From Mary K~
Something else that Mary and I often share in our letters: seemingly random clippings from magazines or newspapers. However, they are anything but random. Something in that clipping, that page-a-day calendar page, or the scanned page of a devotional, touched the heart of one Mary enough to share it with the other. We will make copies or pick up extra newspapers or magazines to share our published pieces with each other. We are both avid readers, as well as writers. We devour magazines. There are many times the words of another writer resonate with us, and we often share those words.
It was only late in the year 2011 that I began writing down words that touched my heart. Unlike some writers, unlike my friend Mary H, I had never kept a journal. I do have nearly 20 years of “day books” hidden away in a cabinet, the engagement books that allow enough space for short comments. Even those are painful to look at now, stark reminders of what I once had, with comments like “60-degrees, out for breakfast with David and then off to Dubuque for shopping while Emily watched Abby. Beautiful day~”
Perhaps it was the example of a mother who left behind notebooks where she’d jotted down favorite sayings, quotes that meant something to her, and her own words, that gave me the idea to begin filling a journal with other people’s words. For several years, the Paper Coterie company had offered generous coupon codes that allowed me to make up these hardcover personalized journals for minimal cost. I have half a dozen personalized journals still in my cabinet. Each time they offered a coupon discount, I’d utilize it for a journal, even making them up for friends and family. (Perhaps it was deal-seekers like me that put them out of business.) I was never sure what I was going to do with these beautiful journals, until December 2011.The chosen journal has a photo on the cover that immediately thrusts me back in time, one taken in my mother’s house the winter after her death. It was my husband David who encouraged me to use her empty house as a private writer’s retreat. I spent many hours there; sipping tea, listening to music, praying, crying, healing from the loss of a creative mother, and yes, writing.
The author whose words I first chose to inscribe was Phyllis Theroux. The book was appropriately titled The Journal Keeper.
And what words of Theroux did I choose to write down?
“Thinking about Mother, I compare her to the late stage of a dandelion. All the earlier, fleshy brilliance is gone. Now she is a fluffy, globe of light, holding herself erect as ever but ready, with one puff, to fly away, be gone.” (page 39)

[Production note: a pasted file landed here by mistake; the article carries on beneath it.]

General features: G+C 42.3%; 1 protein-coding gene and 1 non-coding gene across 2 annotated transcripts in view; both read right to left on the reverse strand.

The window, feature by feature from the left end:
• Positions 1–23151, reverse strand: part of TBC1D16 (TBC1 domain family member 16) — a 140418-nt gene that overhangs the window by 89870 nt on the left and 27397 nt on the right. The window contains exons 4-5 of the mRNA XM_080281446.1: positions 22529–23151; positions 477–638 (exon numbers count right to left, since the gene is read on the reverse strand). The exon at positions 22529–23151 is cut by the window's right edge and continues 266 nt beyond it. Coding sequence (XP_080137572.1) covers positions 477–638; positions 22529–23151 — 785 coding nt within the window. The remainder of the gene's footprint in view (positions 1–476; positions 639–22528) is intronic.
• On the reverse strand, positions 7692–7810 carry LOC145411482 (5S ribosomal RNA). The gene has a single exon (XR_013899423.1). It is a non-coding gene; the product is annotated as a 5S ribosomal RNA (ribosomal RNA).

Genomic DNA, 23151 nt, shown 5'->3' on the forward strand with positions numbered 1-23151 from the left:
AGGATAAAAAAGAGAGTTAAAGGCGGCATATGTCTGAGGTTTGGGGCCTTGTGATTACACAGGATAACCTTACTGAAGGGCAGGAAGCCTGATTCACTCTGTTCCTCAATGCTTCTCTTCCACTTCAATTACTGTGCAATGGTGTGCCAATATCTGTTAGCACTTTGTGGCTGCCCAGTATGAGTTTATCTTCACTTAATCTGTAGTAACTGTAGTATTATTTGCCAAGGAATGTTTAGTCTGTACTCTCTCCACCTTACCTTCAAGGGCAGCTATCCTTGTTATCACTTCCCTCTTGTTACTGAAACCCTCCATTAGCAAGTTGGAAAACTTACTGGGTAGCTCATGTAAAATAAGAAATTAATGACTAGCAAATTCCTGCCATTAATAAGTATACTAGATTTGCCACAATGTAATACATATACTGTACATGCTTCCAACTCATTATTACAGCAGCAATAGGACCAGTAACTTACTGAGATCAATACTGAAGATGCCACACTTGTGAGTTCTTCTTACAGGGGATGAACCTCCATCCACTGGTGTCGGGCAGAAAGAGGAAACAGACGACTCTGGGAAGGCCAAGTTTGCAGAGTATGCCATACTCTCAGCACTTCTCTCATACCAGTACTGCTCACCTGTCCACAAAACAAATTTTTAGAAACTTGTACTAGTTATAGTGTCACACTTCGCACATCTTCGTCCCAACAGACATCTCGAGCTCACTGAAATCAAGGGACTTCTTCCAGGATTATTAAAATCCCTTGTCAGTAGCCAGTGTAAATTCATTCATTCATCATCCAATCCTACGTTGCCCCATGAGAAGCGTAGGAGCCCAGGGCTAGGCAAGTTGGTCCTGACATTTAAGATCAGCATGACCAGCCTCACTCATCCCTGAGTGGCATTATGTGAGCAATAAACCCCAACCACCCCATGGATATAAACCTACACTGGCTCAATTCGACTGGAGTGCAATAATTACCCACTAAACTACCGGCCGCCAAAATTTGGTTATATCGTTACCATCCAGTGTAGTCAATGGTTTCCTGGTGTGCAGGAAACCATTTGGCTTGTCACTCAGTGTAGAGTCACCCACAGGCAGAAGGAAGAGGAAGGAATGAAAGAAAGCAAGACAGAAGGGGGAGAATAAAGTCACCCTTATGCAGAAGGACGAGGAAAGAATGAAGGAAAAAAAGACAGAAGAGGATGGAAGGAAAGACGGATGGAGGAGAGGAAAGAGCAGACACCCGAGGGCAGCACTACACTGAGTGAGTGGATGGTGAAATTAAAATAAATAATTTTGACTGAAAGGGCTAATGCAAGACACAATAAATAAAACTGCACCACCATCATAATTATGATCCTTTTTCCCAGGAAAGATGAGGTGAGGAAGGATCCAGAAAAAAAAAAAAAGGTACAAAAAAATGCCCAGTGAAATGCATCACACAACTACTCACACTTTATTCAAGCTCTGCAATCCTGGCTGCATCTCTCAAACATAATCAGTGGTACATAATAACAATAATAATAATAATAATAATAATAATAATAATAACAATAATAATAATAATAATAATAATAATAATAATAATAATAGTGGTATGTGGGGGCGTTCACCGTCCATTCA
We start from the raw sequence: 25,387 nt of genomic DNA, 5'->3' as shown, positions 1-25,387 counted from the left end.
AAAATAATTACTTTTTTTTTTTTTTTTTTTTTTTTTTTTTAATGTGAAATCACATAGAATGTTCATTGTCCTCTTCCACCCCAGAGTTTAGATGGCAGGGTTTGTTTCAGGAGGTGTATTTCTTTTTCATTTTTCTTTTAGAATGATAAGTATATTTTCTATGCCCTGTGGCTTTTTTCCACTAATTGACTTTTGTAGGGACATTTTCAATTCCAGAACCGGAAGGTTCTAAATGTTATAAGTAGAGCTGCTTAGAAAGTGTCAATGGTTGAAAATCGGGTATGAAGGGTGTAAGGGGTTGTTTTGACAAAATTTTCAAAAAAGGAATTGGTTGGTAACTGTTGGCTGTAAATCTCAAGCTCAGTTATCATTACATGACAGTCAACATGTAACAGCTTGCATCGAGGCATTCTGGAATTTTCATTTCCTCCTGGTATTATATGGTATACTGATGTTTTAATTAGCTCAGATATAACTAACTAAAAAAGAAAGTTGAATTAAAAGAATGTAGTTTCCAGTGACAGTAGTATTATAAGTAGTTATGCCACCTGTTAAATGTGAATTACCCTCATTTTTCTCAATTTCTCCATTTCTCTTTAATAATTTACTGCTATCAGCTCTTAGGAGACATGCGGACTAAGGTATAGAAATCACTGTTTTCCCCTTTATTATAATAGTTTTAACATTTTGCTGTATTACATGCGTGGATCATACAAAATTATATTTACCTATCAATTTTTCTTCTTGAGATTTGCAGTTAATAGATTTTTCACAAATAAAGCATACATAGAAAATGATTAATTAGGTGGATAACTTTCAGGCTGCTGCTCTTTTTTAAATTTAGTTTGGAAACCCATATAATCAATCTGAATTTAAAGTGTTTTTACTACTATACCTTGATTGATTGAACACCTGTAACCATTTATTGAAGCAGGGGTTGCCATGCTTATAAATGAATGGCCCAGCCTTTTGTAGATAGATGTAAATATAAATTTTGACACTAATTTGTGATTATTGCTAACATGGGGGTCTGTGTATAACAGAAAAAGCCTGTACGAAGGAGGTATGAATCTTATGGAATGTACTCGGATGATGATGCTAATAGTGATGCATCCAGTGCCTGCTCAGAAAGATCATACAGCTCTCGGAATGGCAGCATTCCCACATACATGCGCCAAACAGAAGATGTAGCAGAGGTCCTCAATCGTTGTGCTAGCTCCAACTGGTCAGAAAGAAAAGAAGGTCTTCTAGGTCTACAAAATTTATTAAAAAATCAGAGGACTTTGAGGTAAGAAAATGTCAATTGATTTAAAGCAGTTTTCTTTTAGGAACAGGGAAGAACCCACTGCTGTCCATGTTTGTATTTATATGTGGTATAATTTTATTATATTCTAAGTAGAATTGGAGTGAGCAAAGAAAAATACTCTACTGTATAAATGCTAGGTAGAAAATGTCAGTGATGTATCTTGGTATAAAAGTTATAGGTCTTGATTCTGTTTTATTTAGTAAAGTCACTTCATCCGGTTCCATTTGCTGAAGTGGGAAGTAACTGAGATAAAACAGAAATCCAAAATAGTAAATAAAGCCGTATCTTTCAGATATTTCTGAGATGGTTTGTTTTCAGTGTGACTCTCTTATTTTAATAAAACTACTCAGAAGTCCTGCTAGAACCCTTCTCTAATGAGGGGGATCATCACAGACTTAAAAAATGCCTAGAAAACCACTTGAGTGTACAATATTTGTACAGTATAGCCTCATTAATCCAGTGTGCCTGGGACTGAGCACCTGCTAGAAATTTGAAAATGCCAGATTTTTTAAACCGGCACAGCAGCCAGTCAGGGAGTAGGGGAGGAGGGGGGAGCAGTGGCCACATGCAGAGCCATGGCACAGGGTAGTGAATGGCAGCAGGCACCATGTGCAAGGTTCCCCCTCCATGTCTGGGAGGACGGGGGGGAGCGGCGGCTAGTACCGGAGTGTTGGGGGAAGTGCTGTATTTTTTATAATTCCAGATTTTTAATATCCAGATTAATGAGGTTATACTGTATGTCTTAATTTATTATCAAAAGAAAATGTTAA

A fluffy globe of light…My mother was diagnosed with terminal cancer in August 2010. After her diagnosis, she, too, held herself erect, seeming a beautiful globe of light until she died on my birthday in November of that year. Thank you for those perfect words, Phyllis Theroux. I filled less than half this journal before my husband died in March 2012. One of the last entries was from Madeleine L’Engle’s Walking on Water:
“Faith is for that which lies on the other side of reason. Faith is what makes life bearable, with all its tragedies and ambiguities and sudden, startling joys.” (page 15)
The morning after my husband’s death I began my first “real” journal in earnest, one filled with my own words. Ironically, the quote I had chosen to have inscribed on several of the journals was one that would never be fulfilled with David: “Grow old along with me.” For someone who had never mastered the art of journaling, I filled the first journal rapidly, and then began another one. These two journals also contain the words of others, words from authors like C.S. Lewis, Madeleine L’Engle, and Cecil Murphey. There are personal prayers written in these two books, along with Bible verses. Words of comfort and encouragement. Words of faith and strength. Passages from these two journals are included in my book, Refined By Fire: A Journey of Grief and Grace. I knew it would be more accurate and helpful to others if I was to share the immediate pain of loss, rather than looking back on it.
I’ve gone back to that original 2011 journal now. Sometimes it is words from a novel that captures my attention. Today the words I wrote down were taken from Shelly King’s The Moment of Everything.
After the death of a good friend and mentor of two of the characters, this note was included in a sympathy card:
“There are cards we could send that are already prepared for times like this so we do not have to be. There are books we could recommend to you and groups you could join to help you process your feelings. None of it works. This is grief. It will hurt and hurt until one day it will hurt a little less. Think of that day.” (page 232)
Yes. Exactly. While books written by those who had gone down the road of grief before me did help, it was true that grief was something I just had to get through. And one day, it did hurt a little less. It still blindsides me sometimes, when grief hits with the particular sharpness of that first wound, but I can tell those who are newly grieving the truth: You will not always feel the way you are feeling right now.
And then there is this passage, on what it is for one of the characters to send a handwritten letter:
“Then in the night’s light, I walked to the postal box across from the Dragonfly, opened the door, and dropped in the letter before I could stop myself. After working in software for a decade, I understood the bits and bytes of e-mail, Facebook posts, tweets, and texts, but dropping a piece of paper into a box and it appearing on the other side of the world a few days later? That was true magic.” (page 26)
The magic of a letter... what Mary and I have felt all along~